U.S. Constitution, article I, section 1, clause 1:  The House of Representatives shall be composed of Members chosen every second Year by the People of the several States

                Women aren't "people"?  Seems to me the Supreme Court could have ruled very legitimately - interpreting the word "people" in the Constitution to include women, and no amendment would have been needed.

                there was never a time when the people of this country decided that women had a right to abort

                Wrong.  When the country was founded, abortion was practiced and everyone knew it.  Sometime mid-19th century it changed.  Yet the pendulum swung back again and for decades now, at the minimum, a majority of the people of this country have decided that women have a right to abort in all or most cases.

                •  an exchange of ideas (none)
                  "Women aren't "people"?  Seems to me the Supreme Court could have ruled very legitimately - interpreting the word "people" in the Constitution to include women, and no amendment would have been needed."

                  Not as the term was meant when ratified. Just as black did not have the vote either. Remember that even today, we don't let children vote and they are people. We don't let felons vote in some states.

                  I guess i would say that women 'could' vote if the state laws permitted it. Since women had no right to vote, the states could not be required to allow them to vote.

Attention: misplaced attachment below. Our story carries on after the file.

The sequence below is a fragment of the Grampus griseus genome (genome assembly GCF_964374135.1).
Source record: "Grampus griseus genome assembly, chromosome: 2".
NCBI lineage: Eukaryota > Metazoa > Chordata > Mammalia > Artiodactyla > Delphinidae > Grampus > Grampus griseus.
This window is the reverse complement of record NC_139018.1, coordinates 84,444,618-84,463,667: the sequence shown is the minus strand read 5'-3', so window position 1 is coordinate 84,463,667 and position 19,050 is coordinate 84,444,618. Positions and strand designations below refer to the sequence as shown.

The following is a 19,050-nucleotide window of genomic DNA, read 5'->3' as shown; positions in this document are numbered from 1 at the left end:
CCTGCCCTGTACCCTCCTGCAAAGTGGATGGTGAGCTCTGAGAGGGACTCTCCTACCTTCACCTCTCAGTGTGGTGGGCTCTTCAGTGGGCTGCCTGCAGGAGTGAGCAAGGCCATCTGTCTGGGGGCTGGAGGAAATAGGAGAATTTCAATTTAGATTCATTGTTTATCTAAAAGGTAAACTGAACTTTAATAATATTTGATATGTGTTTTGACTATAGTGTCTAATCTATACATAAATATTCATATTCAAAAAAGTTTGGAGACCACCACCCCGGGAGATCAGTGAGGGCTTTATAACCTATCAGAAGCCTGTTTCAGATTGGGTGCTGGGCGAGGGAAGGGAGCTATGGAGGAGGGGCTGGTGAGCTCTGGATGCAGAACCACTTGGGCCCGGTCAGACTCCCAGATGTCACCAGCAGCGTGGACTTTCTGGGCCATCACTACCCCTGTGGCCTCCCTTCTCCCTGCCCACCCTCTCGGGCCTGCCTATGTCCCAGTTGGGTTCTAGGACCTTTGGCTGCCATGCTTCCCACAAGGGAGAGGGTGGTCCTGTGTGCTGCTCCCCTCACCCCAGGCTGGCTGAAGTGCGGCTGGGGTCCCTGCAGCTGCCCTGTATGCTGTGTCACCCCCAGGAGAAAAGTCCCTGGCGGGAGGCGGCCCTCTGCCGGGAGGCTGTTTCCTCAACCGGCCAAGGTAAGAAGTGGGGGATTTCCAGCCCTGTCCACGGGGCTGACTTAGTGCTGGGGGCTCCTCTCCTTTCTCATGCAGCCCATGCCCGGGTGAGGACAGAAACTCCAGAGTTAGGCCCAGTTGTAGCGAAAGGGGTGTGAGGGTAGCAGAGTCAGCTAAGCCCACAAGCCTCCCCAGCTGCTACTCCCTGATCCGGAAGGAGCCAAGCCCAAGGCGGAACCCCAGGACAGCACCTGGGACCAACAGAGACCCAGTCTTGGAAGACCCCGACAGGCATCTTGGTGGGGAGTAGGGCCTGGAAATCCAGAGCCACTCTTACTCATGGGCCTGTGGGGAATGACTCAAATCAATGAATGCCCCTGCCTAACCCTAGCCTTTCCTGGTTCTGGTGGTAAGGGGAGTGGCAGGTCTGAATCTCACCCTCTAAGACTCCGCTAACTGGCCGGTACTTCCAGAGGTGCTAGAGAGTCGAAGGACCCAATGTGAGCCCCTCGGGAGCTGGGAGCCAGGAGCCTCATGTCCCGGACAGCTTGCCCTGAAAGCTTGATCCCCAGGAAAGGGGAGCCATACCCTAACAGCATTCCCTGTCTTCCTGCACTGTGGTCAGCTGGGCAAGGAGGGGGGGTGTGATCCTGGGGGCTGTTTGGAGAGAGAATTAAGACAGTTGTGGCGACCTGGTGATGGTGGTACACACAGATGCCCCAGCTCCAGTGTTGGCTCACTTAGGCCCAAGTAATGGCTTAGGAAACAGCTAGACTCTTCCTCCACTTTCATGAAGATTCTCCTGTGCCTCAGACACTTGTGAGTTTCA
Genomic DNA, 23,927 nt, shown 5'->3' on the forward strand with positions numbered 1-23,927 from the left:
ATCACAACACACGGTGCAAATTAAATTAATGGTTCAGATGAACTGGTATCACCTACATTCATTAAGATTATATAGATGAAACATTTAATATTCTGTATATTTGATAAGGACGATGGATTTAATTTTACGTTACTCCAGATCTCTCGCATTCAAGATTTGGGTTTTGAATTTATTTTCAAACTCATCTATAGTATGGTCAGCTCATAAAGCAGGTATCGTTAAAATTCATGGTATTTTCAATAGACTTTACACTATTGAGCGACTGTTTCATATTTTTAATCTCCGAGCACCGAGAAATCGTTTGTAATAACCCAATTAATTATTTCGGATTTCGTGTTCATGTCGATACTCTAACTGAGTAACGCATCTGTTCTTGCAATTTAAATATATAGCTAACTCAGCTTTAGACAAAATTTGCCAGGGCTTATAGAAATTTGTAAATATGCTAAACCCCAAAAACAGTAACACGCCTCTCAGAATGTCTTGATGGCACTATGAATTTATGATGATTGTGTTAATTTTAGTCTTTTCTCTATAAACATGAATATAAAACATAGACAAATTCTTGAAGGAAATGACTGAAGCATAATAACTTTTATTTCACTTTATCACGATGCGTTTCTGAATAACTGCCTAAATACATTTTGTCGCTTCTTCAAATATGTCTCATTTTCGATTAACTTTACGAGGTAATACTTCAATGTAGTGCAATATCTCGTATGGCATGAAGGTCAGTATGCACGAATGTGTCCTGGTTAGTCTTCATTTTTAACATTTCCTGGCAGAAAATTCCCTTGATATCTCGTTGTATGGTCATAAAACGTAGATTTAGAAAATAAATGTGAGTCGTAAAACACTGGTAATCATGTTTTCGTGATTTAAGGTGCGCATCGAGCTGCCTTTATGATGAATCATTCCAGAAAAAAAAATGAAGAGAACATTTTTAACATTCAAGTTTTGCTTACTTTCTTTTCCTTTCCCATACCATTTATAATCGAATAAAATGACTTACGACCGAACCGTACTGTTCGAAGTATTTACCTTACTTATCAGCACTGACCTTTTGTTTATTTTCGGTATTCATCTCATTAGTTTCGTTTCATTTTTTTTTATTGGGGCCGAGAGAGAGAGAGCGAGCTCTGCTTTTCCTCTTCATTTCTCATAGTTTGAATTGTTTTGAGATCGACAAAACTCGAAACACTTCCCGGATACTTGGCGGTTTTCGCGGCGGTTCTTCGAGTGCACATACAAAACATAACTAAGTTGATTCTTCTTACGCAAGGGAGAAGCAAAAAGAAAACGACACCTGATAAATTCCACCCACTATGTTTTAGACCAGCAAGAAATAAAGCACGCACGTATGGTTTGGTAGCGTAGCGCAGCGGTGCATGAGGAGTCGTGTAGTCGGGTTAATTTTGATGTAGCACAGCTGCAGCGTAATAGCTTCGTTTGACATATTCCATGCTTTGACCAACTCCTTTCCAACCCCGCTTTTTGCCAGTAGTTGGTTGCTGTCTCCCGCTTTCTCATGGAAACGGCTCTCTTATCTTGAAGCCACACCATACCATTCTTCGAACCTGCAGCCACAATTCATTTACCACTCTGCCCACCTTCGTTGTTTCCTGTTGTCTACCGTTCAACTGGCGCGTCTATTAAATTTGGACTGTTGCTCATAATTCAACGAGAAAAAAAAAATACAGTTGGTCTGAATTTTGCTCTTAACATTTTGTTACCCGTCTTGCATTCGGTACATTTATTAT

"Wrong.  When the country was founded, abortion was practiced and everyone knew it.  Sometime mid-19th century it changed.  Yet the pendulum swung back again and for decades now, at the minimum, a majority of the people of this country have decided that women have a right to abort in all or most cases."

                  That meant that it was legal, not that it was a right. Huge difference. There are many things which we are legally allowed to do that we do not have a right to do.

                  if the people decide that they want it legal, that's democracy. If the people decide that they want it to be a right, and ammend the constitution to make it so, that's democracy.

                  If seven judges decide that the right exists when the people had never codifed that right, that's not democracy.

                  The people are the ultimate authority, not the judges. Judges had no authority to declare a right for women to vote. Likewise with abortion.

                  •  I feared that would be your response (none)
                    If you think that our Constitution is a dessicated old object that meant only what was in the minds of the framers, then we are too far apart.  I see it as a living, breathing creation that was beautiful in its conception because it managed to encompass more than the mere words on the pages.

                    I realize that the Declaration is a different document from the Constitution, yet some of the same people came up with both.  

                    We hold these truths to be self-evident, that all men are created equal, that they are endowed by their Creator with certain unalienable Rights, that among these are Life, Liberty and the pursuit of Happiness. That to secure these rights, Governments are instituted among Men, deriving their just powers from the consent of the governed....